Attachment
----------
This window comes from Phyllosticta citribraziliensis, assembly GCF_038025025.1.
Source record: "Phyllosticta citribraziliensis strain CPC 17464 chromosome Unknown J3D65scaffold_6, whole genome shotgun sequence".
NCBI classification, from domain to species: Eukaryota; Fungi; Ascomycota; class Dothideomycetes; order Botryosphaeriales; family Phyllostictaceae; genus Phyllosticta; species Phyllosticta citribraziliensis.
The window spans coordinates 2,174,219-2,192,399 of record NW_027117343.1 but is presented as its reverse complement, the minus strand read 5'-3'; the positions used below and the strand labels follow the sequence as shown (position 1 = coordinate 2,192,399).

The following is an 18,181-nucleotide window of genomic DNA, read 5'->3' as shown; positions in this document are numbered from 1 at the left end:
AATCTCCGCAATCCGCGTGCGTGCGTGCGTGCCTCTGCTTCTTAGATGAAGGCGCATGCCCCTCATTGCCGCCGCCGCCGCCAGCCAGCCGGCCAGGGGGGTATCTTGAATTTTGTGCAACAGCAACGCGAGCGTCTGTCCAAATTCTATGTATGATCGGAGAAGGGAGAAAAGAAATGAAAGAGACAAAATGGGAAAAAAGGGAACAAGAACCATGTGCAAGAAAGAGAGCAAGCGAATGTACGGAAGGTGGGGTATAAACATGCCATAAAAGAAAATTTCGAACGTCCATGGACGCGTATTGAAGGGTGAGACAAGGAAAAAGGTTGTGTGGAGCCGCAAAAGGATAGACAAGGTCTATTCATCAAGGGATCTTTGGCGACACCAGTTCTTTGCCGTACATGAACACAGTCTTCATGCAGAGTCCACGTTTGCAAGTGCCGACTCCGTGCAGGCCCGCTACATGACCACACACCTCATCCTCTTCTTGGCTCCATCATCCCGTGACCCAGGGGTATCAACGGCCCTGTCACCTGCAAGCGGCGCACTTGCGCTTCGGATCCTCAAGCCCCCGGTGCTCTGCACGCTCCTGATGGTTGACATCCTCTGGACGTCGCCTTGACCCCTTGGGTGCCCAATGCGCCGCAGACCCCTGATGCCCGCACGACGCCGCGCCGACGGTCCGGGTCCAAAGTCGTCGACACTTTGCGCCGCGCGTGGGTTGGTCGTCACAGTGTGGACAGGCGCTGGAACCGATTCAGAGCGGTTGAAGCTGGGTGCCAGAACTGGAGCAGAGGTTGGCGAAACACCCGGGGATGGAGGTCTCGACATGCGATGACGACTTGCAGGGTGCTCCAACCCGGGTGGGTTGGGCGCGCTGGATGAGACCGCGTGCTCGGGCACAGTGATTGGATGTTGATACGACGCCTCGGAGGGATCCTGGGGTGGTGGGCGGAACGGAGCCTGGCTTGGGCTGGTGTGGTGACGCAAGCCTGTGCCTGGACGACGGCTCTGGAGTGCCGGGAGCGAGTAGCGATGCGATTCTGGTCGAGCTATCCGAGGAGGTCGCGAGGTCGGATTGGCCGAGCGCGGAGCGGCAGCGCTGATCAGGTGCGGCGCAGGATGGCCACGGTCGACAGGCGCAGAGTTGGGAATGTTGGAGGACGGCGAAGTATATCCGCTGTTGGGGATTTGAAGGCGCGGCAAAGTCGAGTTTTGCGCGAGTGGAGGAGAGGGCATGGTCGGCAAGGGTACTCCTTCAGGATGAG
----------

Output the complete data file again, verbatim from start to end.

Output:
This window comes from Phyllosticta citribraziliensis, assembly GCF_038025025.1.
Source record: "Phyllosticta citribraziliensis strain CPC 17464 chromosome Unknown J3D65scaffold_6, whole genome shotgun sequence".
NCBI classification, from domain to species: Eukaryota; Fungi; Ascomycota; class Dothideomycetes; order Botryosphaeriales; family Phyllostictaceae; genus Phyllosticta; species Phyllosticta citribraziliensis.
The window spans coordinates 2,174,219-2,192,399 of record NW_027117343.1 but is presented as its reverse complement, the minus strand read 5'-3'; the positions used below and the strand labels follow the sequence as shown (position 1 = coordinate 2,192,399).

The following is an 18,181-nucleotide window of genomic DNA, read 5'->3' as shown; positions in this document are numbered from 1 at the left end:
AATCTCCGCAATCCGCGTGCGTGCGTGCGTGCCTCTGCTTCTTAGATGAAGGCGCATGCCCCTCATTGCCGCCGCCGCCGCCAGCCAGCCGGCCAGGGGGGTATCTTGAATTTTGTGCAACAGCAACGCGAGCGTCTGTCCAAATTCTATGTATGATCGGAGAAGGGAGAAAAGAAATGAAAGAGACAAAATGGGAAAAAAGGGAACAAGAACCATGTGCAAGAAAGAGAGCAAGCGAATGTACGGAAGGTGGGGTATAAACATGCCATAAAAGAAAATTTCGAACGTCCATGGACGCGTATTGAAGGGTGAGACAAGGAAAAAGGTTGTGTGGAGCCGCAAAAGGATAGACAAGGTCTATTCATCAAGGGATCTTTGGCGACACCAGTTCTTTGCCGTACATGAACACAGTCTTCATGCAGAGTCCACGTTTGCAAGTGCCGACTCCGTGCAGGCCCGCTACATGACCACACACCTCATCCTCTTCTTGGCTCCATCATCCCGTGACCCAGGGGTATCAACGGCCCTGTCACCTGCAAGCGGCGCACTTGCGCTTCGGATCCTCAAGCCCCCGGTGCTCTGCACGCTCCTGATGGTTGACATCCTCTGGACGTCGCCTTGACCCCTTGGGTGCCCAATGCGCCGCAGACCCCTGATGCCCGCACGACGCCGCGCCGACGGTCCGGGTCCAAAGTCGTCGACACTTTGCGCCGCGCGTGGGTTGGTCGTCACAGTGTGGACAGGCGCTGGAACCGATTCAGAGCGGTTGAAGCTGGGTGCCAGAACTGGAGCAGAGGTTGGCGAAACACCCGGGGATGGAGGTCTCGACATGCGATGACGACTTGCAGGGTGCTCCAACCCGGGTGGGTTGGGCGCGCTGGATGAGACCGCGTGCTCGGGCACAGTGATTGGATGTTGATACGACGCCTCGGAGGGATCCTGGGGTGGTGGGCGGAACGGAGCCTGGCTTGGGCTGGTGTGGTGACGCAAGCCTGTGCCTGGACGACGGCTCTGGAGTGCCGGGAGCGAGTAGCGATGCGATTCTGGTCGAGCTATCCGAGGAGGTCGCGAGGTCGGATTGGCCGAGCGCGGAGCGGCAGCGCTGATCAGGTGCGGCGCAGGATGGCCACGGTCGACAGGCGCAGAGTTGGGAATGTTGGAGGACGGCGAAGTATATCCGCTGTTGGGGATTTGAAGGCGCGGCAAAGTCGAGTTTTGCGCGAGTGGAGGAGAGGGCATGGTCGGCAAGGGTACTCCTTCAGGATGAG